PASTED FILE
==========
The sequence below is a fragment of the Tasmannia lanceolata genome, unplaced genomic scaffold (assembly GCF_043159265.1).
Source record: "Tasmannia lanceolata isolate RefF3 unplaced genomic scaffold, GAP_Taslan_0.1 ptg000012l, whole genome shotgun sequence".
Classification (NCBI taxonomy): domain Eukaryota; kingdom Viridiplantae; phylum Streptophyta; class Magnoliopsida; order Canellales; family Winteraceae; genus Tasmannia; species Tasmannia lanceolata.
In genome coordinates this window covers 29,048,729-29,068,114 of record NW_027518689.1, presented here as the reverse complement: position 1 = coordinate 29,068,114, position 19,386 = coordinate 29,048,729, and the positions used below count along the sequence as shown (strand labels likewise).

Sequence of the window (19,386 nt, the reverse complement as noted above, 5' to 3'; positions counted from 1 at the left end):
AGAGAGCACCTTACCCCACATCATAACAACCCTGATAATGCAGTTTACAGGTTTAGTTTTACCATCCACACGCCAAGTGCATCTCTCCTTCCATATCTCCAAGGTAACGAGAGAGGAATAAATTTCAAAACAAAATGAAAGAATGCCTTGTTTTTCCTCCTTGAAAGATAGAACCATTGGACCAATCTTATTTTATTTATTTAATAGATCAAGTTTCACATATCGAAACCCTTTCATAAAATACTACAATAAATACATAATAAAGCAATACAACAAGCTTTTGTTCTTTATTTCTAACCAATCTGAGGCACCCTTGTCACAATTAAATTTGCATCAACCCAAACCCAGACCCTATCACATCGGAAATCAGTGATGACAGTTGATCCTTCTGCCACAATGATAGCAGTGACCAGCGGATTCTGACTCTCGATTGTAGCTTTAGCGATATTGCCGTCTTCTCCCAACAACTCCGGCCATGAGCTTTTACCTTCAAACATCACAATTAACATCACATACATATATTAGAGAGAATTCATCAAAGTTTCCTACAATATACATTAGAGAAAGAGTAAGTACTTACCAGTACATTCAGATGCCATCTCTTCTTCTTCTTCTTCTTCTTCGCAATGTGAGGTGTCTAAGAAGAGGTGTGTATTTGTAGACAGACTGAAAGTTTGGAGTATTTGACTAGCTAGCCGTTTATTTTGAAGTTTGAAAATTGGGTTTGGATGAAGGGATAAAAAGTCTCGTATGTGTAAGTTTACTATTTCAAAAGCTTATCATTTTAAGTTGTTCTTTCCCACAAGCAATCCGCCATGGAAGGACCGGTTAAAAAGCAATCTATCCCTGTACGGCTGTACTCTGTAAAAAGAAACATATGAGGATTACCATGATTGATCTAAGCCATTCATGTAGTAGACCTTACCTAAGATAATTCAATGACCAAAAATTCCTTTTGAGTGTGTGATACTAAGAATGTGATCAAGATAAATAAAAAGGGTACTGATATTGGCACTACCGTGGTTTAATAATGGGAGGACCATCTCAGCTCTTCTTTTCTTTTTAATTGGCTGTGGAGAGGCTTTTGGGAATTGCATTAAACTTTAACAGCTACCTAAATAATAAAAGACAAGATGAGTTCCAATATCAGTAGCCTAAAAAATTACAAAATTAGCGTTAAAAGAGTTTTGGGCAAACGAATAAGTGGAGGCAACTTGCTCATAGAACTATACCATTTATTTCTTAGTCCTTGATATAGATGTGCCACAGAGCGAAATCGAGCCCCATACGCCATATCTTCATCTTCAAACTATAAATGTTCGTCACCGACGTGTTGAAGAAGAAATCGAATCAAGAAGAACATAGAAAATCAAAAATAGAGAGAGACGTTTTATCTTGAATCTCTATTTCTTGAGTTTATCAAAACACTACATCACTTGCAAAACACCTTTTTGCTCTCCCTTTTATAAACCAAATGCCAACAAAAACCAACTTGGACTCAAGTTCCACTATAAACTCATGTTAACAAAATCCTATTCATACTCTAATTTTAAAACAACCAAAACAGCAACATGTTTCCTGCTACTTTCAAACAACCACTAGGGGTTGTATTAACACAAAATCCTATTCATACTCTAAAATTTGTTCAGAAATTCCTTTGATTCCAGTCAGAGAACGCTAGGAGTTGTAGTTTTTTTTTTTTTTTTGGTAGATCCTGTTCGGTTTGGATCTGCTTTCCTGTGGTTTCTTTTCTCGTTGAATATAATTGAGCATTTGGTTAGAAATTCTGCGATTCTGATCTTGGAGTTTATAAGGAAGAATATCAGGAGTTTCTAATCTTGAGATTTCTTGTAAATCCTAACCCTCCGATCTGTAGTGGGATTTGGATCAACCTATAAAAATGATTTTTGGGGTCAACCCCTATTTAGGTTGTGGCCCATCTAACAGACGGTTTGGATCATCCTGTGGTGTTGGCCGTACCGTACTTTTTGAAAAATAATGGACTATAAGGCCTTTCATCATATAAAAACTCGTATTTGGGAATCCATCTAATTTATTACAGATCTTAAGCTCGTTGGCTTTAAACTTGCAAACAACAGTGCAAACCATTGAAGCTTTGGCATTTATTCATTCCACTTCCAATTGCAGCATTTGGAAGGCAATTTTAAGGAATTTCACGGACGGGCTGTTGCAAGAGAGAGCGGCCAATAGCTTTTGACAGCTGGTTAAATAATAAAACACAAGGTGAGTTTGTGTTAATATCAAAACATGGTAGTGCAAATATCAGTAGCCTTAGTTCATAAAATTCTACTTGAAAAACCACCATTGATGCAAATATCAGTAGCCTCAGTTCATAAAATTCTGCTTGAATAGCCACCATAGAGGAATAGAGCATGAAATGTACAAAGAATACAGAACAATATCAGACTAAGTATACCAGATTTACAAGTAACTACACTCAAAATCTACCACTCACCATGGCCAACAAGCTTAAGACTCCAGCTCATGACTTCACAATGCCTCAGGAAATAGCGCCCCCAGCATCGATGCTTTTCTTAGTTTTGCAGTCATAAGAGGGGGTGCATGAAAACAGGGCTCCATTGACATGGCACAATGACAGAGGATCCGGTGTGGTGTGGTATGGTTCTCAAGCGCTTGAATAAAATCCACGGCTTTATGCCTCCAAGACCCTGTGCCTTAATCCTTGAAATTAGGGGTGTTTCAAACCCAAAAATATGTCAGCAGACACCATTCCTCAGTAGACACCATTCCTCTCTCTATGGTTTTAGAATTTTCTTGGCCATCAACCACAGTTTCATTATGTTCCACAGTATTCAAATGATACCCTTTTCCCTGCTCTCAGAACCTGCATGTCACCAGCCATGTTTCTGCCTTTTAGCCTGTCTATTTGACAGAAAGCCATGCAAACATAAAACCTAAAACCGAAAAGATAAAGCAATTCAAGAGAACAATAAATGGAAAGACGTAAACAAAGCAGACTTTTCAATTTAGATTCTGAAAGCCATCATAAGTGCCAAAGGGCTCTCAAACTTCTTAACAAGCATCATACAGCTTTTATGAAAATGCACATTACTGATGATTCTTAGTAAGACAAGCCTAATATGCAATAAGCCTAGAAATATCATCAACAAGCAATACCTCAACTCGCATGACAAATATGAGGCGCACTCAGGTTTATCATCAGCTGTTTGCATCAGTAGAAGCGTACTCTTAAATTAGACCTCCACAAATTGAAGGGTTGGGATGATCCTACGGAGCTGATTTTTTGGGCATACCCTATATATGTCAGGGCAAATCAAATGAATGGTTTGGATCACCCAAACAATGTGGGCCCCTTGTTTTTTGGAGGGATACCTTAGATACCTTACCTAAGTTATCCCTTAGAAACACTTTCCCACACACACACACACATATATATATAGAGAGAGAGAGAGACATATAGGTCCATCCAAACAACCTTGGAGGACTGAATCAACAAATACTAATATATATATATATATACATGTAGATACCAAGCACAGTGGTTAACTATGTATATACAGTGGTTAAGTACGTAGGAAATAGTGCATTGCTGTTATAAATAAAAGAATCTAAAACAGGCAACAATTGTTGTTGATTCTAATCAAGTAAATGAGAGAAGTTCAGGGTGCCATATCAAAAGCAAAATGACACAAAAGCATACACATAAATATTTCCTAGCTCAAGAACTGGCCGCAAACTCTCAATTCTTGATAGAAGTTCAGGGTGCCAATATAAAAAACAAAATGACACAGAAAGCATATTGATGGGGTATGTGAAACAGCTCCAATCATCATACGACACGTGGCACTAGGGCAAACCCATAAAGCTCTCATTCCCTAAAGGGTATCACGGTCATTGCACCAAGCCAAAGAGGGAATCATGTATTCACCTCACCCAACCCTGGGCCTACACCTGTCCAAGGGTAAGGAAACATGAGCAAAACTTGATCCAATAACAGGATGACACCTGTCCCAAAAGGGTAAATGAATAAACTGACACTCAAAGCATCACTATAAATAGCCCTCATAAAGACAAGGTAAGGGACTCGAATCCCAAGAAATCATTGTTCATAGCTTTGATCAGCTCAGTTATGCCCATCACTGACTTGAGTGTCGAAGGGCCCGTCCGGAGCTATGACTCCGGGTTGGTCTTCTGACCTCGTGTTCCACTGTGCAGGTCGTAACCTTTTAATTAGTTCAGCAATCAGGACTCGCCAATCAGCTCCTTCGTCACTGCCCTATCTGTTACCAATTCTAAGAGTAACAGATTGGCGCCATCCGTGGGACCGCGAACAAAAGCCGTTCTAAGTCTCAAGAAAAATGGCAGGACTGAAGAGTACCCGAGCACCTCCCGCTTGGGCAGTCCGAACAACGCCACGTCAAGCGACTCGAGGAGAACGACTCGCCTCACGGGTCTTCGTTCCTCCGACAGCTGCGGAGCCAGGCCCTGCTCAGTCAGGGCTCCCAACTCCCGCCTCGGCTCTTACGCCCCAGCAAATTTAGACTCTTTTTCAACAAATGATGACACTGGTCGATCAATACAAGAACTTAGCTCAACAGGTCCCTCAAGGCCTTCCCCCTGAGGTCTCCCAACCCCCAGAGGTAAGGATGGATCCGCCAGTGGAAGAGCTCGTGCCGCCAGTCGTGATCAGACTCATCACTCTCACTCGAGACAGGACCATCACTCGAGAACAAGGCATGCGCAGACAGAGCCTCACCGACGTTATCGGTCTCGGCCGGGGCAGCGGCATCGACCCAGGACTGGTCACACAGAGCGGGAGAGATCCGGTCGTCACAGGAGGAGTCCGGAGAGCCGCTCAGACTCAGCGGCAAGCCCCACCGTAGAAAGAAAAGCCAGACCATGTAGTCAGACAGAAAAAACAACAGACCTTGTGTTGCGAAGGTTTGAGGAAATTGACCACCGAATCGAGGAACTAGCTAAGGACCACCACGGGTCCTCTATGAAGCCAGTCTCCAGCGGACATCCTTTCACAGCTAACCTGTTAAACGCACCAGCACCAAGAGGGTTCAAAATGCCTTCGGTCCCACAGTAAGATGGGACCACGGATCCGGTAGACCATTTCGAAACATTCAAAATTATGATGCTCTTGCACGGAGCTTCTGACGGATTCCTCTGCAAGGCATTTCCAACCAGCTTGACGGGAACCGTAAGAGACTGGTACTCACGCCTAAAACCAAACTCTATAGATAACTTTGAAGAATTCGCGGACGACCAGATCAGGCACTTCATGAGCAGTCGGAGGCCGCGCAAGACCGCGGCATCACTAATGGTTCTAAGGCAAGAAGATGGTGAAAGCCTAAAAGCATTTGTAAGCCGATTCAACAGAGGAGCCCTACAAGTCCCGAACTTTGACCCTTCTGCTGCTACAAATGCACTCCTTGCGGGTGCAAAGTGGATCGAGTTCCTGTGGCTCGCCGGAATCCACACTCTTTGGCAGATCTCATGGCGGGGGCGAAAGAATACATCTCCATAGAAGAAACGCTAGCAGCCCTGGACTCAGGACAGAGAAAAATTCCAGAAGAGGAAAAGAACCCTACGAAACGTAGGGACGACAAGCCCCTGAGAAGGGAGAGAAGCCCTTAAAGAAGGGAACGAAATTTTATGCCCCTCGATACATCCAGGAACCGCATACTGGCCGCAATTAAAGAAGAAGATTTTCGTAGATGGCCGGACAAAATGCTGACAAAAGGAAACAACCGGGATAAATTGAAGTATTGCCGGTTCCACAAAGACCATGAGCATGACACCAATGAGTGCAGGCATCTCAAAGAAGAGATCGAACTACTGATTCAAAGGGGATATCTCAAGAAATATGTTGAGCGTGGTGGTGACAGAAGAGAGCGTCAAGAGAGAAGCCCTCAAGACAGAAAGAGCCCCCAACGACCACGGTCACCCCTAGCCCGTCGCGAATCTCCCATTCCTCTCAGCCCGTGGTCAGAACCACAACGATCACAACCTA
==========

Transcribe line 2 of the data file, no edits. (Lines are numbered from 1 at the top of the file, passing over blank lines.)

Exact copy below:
Source record: "Tasmannia lanceolata isolate RefF3 unplaced genomic scaffold, GAP_Taslan_0.1 ptg000012l, whole genome shotgun sequence".